Intersectional Feminist Theory And Materializations Of Multiple, Fluid, Interacting Gender Identities, Exemplified By Immigrant Participants' Negotiations In Reform Women’s Programs Around The Turn Of The 20th Century
Author(s): Suzanne Spencer-Wood
Feminists have theorized intersectionality in two related ways: in1970 Pauli Murray discussed the "multiple barriers of poverty, race and sex," and in 1989 Kimberlé Crenshaw named interlinked racism and sexism intersectionality, which she recently expanded to include classism, heterosexism, homophobia, ableism, etc. Another kind of intersectionality feminists have theorized are the relationships between gender, class, race, ethnicity, religion, age, etc. in people’s identities, which are the basis for intersecting multiplied discriminations. Some historical archaeologists have long researched intersections. In 1978 Spencer-Wood proposed teaching a course connecting sexism and racism in the women’s studies program at the University of Massachusetts/Amherst. Since 1981 she researched how poor immigrant groups that were considered separate races negotiated with middle-class reform women concerning the programs they offered to assist immigrants. This research led Spencer-Wood to develop theoretical continuum models of multiple fluid interacting identities and power dynamics. Chapters in Scott’s 1994 edited volume addressed intersections.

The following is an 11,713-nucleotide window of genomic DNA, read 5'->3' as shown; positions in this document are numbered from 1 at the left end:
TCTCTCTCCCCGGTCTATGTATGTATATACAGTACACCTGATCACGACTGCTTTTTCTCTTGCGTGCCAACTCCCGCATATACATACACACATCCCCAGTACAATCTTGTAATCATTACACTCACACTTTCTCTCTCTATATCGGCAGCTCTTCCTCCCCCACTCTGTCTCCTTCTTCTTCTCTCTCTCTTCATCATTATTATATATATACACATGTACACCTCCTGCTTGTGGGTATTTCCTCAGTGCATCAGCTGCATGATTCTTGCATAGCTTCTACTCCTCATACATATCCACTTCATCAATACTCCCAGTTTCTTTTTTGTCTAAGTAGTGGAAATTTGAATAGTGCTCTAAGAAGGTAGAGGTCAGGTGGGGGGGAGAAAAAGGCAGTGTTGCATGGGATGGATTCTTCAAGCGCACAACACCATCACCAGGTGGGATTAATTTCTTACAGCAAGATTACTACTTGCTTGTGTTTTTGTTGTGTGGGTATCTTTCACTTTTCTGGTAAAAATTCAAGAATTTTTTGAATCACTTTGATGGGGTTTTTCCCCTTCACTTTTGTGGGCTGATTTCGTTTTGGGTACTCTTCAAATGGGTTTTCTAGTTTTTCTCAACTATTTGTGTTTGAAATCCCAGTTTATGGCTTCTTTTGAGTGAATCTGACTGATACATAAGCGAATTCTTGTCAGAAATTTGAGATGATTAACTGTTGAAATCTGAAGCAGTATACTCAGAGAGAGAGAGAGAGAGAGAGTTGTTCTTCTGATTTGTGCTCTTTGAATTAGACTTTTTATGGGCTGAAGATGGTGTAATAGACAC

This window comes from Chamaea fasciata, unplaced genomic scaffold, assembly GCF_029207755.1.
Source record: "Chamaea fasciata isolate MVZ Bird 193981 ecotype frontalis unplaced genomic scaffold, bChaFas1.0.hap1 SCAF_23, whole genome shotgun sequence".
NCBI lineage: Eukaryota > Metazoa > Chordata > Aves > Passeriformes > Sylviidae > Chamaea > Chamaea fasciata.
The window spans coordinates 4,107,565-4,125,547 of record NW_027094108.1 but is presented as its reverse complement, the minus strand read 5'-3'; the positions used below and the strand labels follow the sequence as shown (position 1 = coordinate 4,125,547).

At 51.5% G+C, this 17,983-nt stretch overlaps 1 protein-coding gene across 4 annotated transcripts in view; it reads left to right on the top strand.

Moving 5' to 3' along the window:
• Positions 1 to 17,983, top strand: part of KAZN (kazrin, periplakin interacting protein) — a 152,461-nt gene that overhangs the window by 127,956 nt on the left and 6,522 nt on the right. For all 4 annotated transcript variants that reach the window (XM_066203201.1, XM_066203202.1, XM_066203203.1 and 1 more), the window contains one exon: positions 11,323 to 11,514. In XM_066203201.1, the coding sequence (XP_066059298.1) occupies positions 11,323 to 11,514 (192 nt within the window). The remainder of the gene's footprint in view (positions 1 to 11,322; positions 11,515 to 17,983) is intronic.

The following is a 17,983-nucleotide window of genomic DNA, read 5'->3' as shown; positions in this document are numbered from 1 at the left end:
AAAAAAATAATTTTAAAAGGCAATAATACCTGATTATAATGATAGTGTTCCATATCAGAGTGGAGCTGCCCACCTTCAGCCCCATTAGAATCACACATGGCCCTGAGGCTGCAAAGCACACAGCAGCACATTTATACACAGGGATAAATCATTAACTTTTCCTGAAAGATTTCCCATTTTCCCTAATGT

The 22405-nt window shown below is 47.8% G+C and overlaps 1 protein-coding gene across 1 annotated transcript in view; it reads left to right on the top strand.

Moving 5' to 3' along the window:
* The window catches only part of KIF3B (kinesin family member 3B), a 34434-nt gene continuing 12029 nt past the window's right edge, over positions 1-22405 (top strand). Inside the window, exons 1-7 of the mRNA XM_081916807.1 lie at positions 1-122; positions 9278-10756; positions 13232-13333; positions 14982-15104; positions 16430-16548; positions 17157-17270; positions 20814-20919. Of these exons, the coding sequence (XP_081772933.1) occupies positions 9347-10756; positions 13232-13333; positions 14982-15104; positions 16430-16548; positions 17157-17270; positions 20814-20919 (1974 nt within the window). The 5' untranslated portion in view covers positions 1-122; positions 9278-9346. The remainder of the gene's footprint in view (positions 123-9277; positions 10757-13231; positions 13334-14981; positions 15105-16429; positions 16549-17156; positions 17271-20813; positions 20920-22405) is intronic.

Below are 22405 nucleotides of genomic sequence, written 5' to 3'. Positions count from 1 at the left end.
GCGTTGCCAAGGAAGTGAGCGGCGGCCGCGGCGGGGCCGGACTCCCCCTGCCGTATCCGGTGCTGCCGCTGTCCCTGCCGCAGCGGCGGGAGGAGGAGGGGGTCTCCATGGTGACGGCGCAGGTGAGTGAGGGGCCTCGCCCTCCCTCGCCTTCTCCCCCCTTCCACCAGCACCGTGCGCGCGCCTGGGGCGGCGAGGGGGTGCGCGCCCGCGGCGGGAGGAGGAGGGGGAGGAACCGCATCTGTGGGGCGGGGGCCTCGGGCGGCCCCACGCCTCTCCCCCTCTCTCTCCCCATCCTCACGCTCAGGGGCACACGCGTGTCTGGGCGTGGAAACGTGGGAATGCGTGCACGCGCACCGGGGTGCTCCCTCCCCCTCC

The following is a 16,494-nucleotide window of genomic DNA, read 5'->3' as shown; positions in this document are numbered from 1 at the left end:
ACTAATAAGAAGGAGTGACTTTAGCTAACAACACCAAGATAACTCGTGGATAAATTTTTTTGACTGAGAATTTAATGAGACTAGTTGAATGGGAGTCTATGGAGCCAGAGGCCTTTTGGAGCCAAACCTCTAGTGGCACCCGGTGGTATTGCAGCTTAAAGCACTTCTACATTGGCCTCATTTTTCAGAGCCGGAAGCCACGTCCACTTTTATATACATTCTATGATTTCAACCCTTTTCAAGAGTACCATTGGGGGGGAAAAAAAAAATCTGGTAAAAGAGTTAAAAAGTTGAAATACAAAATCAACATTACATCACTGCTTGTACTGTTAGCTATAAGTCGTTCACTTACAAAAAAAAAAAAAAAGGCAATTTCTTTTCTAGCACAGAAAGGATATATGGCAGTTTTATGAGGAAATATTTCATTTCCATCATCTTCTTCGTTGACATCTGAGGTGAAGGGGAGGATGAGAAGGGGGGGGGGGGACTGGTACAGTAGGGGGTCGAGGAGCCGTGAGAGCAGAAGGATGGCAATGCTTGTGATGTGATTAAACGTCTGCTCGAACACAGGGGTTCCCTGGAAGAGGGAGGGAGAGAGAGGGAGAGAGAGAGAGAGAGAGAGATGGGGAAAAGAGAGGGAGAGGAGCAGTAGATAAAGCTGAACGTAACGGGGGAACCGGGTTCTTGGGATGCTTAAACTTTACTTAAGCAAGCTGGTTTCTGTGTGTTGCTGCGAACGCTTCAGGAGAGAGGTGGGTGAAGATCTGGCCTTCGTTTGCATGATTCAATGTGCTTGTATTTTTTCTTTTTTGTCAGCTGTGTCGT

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Intersectional Feminist Theory And Materializations Of Multiple, Fluid, Interacting Gender Identities, Exemplified By Immigrant Participants' Negotiations In Reform Women’s Programs Around The Turn Of The 20th Century. Suzanne Spencer-Wood. Presented at Society for Historical Archaeology, Albuquerque, NM. 2018 ( tDAR id: 441343)
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